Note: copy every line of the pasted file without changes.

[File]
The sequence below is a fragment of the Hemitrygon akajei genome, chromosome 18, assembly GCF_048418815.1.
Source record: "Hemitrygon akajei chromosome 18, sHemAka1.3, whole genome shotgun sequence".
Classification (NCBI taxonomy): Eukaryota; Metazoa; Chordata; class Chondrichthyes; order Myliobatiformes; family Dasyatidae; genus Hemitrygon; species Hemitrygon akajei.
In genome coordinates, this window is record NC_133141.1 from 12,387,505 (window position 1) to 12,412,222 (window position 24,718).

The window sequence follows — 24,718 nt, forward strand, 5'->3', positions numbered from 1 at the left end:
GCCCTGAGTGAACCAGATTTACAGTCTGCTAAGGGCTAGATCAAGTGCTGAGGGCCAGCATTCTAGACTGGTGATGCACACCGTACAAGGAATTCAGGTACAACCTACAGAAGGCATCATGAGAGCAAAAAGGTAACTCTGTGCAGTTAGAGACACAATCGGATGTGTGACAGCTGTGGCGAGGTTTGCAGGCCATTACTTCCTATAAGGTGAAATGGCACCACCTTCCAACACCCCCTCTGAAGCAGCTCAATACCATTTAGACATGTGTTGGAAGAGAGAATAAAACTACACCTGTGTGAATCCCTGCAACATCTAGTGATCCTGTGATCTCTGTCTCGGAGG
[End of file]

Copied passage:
The sequence below is a fragment of the Hemitrygon akajei genome, chromosome 18, assembly GCF_048418815.1.
Source record: "Hemitrygon akajei chromosome 18, sHemAka1.3, whole genome shotgun sequence".
Classification (NCBI taxonomy): Eukaryota; Metazoa; Chordata; class Chondrichthyes; order Myliobatiformes; family Dasyatidae; genus Hemitrygon; species Hemitrygon akajei.
In genome coordinates, this window is record NC_133141.1 from 12,387,505 (window position 1) to 12,412,222 (window position 24,718).

The window sequence follows — 24,718 nt, forward strand, 5'->3', positions numbered from 1 at the left end:
GCCCTGAGTGAACCAGATTTACAGTCTGCTAAGGGCTAGATCAAGTGCTGAGGGCCAGCATTCTAGACTGGTGATGCACACCGTACAAGGAATTCAGGTACAACCTACAGAAGGCATCATGAGAGCAAAAAGGTAACTCTGTGCAGTTAGAGACACAATCGGATGTGTGACAGCTGTGGCGAGGTTTGCAGGCCATTACTTCCTATAAGGTGAAATGGCACCACCTTCCAACACCCCCTCTGAAGCAGCTCAATACCATTTAGACATGTGTTGGAAGAGAGAATAAAACTACACCTGTGTGAATCCCTGCAACATCTAGTGATCCTGTGATCTCTGTCTCGGAGG